Biology news

Virus from Space

Gary sent in this link ... courtesy of British Columbia. Not exactly the same as Hoyle and Wickramasinghe and 'Diseases from Space' as the new findings are talking about viruses swept into the air in sea spray and soil dust, which then travel upwards into the atmosphere. They are deposited back on to the surface of the Earth somewhat later - in a never ending cycle. Obviously, humans have evolved and survived while all of this was going on - by the mechanism of the immune system.

More on Dinosaurs

William has picked up on another dinosaur story at ... a slab of sandstone found at the NASA Goddard Space Flight Centre in Maryland contains at least 70 mammal and dinosaur tracks - showing they coexisted. The sandstone was a rock outcrop spotted by a guy that had dropped his wife off at work. He is described as an expert on dinosaur tracks - and what caught his eye was a 12 inch wide dinosaur footprint.

Mongolian dinosaur cemetery

Gary sent this link to his web site - at ... which refers to an article I looked at but did not report, on the presence of dinosaurs in the shifting sands of what was in the Cretaceous era, supposedly an earlier version of the Gobi desert. This basically ignores the fact that Mongolia at that time may have been situated somewhat south of where it is now. The UK was certainly in a more sub tropical position - so why is it assumed Mongolia was close to where it is now.

Dinosaurs living in the dark

At ... Dinosaurs dug out of rocks in Victoria State, Australia, more than 120 million years of age, had to deal with prolonged periods of darkness and below freezing temperatures - according to a new study in Scientific Reports (January 2018). Problem with that assumption seems to be the difficulty plants might have to flourish in darkness as these were herbivores. Do plants grow in complete darkness and was Australia really at the pole 120 million years ago?


At ... diluvicursors were turkey sized herbivorous dinosaurs. These are orthinopods but diluvicursors are a sub species and the new find is of a slightly different nature and touted as a new version of diluvicursor (if that makes sense). Hopefully it does. Diluvicursor pickeringii is named after a chap with the surname Pickering (a good Yorkshire name). It was discovered in rocks in SE Australia. To be more exact, in Lower Cretaceous rocks of a sedimentary basin.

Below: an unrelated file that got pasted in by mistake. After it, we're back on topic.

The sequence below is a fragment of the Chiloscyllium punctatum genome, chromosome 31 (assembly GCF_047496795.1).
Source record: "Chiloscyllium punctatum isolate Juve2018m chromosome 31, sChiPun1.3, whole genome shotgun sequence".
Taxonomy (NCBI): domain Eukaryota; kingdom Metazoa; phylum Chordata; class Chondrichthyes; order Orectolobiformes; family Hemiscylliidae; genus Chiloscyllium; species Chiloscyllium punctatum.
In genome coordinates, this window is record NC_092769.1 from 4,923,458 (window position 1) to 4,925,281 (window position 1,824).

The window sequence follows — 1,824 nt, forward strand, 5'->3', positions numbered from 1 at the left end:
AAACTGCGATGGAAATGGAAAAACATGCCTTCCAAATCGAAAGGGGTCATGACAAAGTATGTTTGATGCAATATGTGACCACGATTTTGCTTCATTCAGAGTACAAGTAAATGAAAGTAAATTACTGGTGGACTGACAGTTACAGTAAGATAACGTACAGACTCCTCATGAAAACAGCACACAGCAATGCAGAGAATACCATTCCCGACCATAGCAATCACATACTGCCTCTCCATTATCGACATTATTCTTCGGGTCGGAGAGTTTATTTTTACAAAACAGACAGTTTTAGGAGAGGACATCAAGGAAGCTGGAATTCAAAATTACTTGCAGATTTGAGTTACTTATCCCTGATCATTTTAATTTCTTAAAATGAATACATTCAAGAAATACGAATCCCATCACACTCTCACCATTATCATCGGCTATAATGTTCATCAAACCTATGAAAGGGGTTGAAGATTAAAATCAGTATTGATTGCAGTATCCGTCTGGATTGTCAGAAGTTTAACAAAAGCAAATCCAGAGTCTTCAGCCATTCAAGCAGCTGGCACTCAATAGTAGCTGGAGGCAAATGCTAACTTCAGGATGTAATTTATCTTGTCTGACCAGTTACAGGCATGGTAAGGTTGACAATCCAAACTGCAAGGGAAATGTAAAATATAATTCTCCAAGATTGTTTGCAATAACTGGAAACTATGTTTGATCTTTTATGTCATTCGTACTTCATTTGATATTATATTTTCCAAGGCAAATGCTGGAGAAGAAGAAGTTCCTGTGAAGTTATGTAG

oldest fossil ever

At ... complex microbes found in rocks dated as early as 3.5 billion years ago imply life on earth began and evolved more quickly than mainstream has previously allowed. The rock concerned comes from western Australia - eleven complex microbes of five distinct species. Does this suggest life in the universe is much more common than thought? If life was divisive 3.5 billion years  ago it must have formed somewhat earlier.

Habelia optata

   This is an image of Habelia optata, a marine predator which feeded on trilobites (see ). Geologists as well as palaeontologists have long collected many examples of trilobites, their eggs and their offspring, in a variety of shapes and forms. Some scientists specialise in trilobites and so do fossil sellers in countries like Morocco in North Africa, selling their touched up specimens to tourists.

Daffy Duck

Robert sent in the link ... a dinosaur that looks like a duck ...

Female Leadership

An amusing story sent in by Robert at ... it seems the feminists are providing a new way of doing science - looking at gender issues. You might not be surprised to learn it comes courtesy of the Swedish Museum of Natural History. The pun on feminism appears to be deliberate and no doubt they are perfectly serious. Apparently, 70 per cent of mammoth remains found buried in Siberia (from 98 samples analysed) were male.

Diffusion of Species

Jovan sent in a couple of pieces from the journal Science as they may have a bearing on Alan de Queroz's 'The Monkey's Voyage' (2014). The puzzle is the origin of monkeys in the New World - how did they get there? It is thought they evolved in Africa. A land bridge has been suggested. However, the Atlantic may have been a third narrower than now but it would require a massive lowering of sea level in order to create a land bridge.